Description and Background of Nursing Civility Study

Project Title: Identifying Strategies for Promoting a Culture of Civility

Study Purpose: The purpose of this study is to explore and discuss strategies for creating a culture of civility in academic nursing environments so that clear critical analyses of high stakes healthcare topics can occur.

Introduction: Scholars on nursing civility maintain that civility involves the allowance for and encouragement of respectful discourse, especially when differing opinions are present. This is especially important in today’s world of nursing, in which there is a growing presence of diversity among patients and a need for more diversity among practitioners. There is also an imperative to eliminate health disparities and discrimination which requires honest and difficult conversations. Without civility these conversations cannot occur safely and effectively and the profession cannot progress toward needed and positive change.

Background: This study developed out of a civility think tank that took place in 2017. Nurses got together weekly for several months to discuss the problem of incivility in nursing learning environments and how that could be turned around. The idea to study strategies to promote civility was raised during these meetings and two of the nurses, who serve as faculty in two different nursing programs, decided to pursue it further. Another nurse, who is a current doctoral student, also joined the project.

Rationale: An atmosphere that fosters inclusion, autonomy, value, and respect goes a long way toward creating a culture of civility. Woodworth (2016) describes civility in nursing education as complex and consisting of “a compilation of positive behaviors and attributes that influence communication, interpersonal relationships, learning, and patient outcomes” (p. 201). A variety of factors can influence the extent of civility in a particular environment, including observation of the conduct of others, prior encounters with civility and incivility, and baseline knowledge of what behaviors are acceptable versus unacceptable (Woodworth, 2016).  When opportunities for effective management are seized, a culture of civility is fostered; moreover, when faculty and students work together to resolve conflict, civility is enhanced, and a safer, more respectful learning environment is created (Clark & Springer, 2010).

In academia, incivility is more likely to occur when stress levels between faculty and students are high and when opportunities to resolve conflict are missed (Clark & Springer, 2010). Our work is focusing on what to do in the moment of a high-stakes conversation. Incivility, whether intended or not, is occurring, and given the caring mandate of nursing, the pervasive reality of incivility is especially disturbing. Perspectives of incivility on which we want to reflect include: (a) when we engage in incivility; (b) when we are the recipients of incivility; and (c) when we are the bystanders of incivility.

This study is guided by the Critical Caring Pedagogy model (Chinn & Falk-Rafael, in press). The model of Critical Caring Pedagogy (CCP) describes nurses’ ethical obligation to care. CCP is comprised of Modeling, Dialogue, Practice, and Confirmation (Chinn & Falk-Rafael, in press), all of which align with caring and civility in nursing education. CCP accounts for positions of power, which are typically assigned to faculty and not students. Chinn and Falk-Rafael (in press) suggest changing from “power over” to “power with,” so that every voice is heard and every individual valued (p.11). Because supportive, respectful learning environments foster students’ ability to flourish and reach their highest potential (p. 12), “teaching and learning grounded in nursing perspectives will prepare nurses to practice with a firm nursing theoretical foundation and advance the discipline of nursing as one that supports dignity, humanization, and human flourishing” (p.13). The purpose of this Critical Caring Pedagogy-guided study, therefore, is to explore and discuss strategies for creating a culture of civility in nursing learning environments.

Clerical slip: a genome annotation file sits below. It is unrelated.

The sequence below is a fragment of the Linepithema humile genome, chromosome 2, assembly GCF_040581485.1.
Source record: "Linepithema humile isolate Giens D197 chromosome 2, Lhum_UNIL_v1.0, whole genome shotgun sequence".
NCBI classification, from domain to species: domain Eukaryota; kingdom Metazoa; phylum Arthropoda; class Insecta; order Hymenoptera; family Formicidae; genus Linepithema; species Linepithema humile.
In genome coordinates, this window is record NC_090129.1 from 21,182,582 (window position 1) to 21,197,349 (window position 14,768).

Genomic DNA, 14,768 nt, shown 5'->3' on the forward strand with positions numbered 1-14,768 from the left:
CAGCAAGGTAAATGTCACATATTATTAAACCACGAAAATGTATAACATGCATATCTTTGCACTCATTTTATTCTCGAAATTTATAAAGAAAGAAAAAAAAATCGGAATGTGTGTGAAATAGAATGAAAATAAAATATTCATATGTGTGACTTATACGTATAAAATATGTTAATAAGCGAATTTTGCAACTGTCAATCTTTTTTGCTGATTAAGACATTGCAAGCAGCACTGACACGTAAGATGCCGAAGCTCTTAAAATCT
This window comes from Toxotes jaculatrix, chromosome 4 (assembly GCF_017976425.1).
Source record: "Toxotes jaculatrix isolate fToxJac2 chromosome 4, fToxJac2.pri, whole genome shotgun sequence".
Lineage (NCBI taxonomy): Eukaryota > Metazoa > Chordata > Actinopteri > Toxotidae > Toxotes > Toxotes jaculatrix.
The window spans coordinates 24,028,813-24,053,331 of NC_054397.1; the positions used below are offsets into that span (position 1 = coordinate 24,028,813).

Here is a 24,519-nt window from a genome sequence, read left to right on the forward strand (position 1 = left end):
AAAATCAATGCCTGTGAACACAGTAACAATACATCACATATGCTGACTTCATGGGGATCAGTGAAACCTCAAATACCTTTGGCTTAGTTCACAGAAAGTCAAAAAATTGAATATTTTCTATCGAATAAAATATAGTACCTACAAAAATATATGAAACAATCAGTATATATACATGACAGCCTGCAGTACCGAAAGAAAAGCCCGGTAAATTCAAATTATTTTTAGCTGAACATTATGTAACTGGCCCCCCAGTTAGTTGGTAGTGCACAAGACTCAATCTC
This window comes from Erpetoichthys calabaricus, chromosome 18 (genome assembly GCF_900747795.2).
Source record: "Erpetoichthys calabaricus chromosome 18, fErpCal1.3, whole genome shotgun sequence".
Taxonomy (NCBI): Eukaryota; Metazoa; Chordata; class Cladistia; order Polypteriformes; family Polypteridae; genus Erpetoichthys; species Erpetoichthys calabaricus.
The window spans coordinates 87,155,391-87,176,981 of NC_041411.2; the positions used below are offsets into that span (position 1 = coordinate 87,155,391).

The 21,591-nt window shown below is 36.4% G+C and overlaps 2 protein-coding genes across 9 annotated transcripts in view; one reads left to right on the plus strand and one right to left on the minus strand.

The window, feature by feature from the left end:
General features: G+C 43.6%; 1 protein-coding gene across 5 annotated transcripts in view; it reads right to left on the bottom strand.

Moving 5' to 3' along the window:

Chinn, P.L., & Falk-Rafael, A. (In press). Critical Caring Pedagogy.

Clark, C.M., & Springer, P.J. (2010). Academic nurse leaders’ role in fostering a culture of civility in nursing education. Journal of Nursing Education, 49(6), 319-235.

Woodworth, J.A. (2016). Promotion of nursing student civility in nursing education: A concept analysis. Nursing Forum, 51(3), 196-203.

What the study entails: Participants are asked to complete a 9-question survey. Answers are anonymous and participation is voluntary. The survey takes approximately 10-15 minutes to complete. Completion of this survey constitutes consent to participate in this study.

Project team:

Jane K. Dickinson, RN, PhD, CDE, is the Program Director and faculty in the Master of Science in Diabetes Education and Management Program at Teachers College, Columbia University.


Piri Ackerman-Barger, PhD, RN, is an Assistant Clinical Professor and Co-Director of the Interprofessional Teaching Scholars Program at University of California Davis Betty Irene Moore School of Nursing.



Louisa Dasher Martin, MSNA, CRNA, practices full-time as a nurse anesthetist at University Health Care System in Augusta, Georgia, and is a part-time student in the PhD in Nursing program at Augusta University.



Note: This study was determined by the Institutional Review Board at the University of California Davis to be “not research involving human subjects and IRB review is not required”.

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